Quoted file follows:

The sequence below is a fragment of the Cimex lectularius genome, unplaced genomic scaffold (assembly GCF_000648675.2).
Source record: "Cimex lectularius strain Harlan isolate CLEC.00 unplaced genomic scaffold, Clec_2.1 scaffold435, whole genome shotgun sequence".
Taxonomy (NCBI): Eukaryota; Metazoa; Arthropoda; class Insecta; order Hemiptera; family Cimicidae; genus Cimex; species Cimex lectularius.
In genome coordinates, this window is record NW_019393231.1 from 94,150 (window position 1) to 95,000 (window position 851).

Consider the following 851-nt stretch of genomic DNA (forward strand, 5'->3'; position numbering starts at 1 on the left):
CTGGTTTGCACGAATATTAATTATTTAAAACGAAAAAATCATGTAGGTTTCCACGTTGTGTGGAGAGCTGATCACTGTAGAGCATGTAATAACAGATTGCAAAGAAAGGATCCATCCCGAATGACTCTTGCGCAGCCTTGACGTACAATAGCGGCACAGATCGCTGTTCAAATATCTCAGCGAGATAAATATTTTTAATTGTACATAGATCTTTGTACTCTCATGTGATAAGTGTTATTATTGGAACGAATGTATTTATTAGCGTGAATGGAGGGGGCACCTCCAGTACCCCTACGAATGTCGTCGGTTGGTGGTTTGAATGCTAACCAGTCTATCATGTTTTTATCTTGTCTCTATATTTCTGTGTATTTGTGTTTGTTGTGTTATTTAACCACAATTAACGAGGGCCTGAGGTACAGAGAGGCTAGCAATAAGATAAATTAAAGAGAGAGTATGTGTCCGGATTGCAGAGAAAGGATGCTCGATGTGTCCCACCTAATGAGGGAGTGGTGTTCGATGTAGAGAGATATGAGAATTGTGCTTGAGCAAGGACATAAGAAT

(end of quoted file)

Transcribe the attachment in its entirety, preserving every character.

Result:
The sequence below is a fragment of the Cimex lectularius genome, unplaced genomic scaffold (assembly GCF_000648675.2).
Source record: "Cimex lectularius strain Harlan isolate CLEC.00 unplaced genomic scaffold, Clec_2.1 scaffold435, whole genome shotgun sequence".
Taxonomy (NCBI): Eukaryota; Metazoa; Arthropoda; class Insecta; order Hemiptera; family Cimicidae; genus Cimex; species Cimex lectularius.
In genome coordinates, this window is record NW_019393231.1 from 94,150 (window position 1) to 95,000 (window position 851).

Consider the following 851-nt stretch of genomic DNA (forward strand, 5'->3'; position numbering starts at 1 on the left):
CTGGTTTGCACGAATATTAATTATTTAAAACGAAAAAATCATGTAGGTTTCCACGTTGTGTGGAGAGCTGATCACTGTAGAGCATGTAATAACAGATTGCAAAGAAAGGATCCATCCCGAATGACTCTTGCGCAGCCTTGACGTACAATAGCGGCACAGATCGCTGTTCAAATATCTCAGCGAGATAAATATTTTTAATTGTACATAGATCTTTGTACTCTCATGTGATAAGTGTTATTATTGGAACGAATGTATTTATTAGCGTGAATGGAGGGGGCACCTCCAGTACCCCTACGAATGTCGTCGGTTGGTGGTTTGAATGCTAACCAGTCTATCATGTTTTTATCTTGTCTCTATATTTCTGTGTATTTGTGTTTGTTGTGTTATTTAACCACAATTAACGAGGGCCTGAGGTACAGAGAGGCTAGCAATAAGATAAATTAAAGAGAGAGTATGTGTCCGGATTGCAGAGAAAGGATGCTCGATGTGTCCCACCTAATGAGGGAGTGGTGTTCGATGTAGAGAGATATGAGAATTGTGCTTGAGCAAGGACATAAGAAT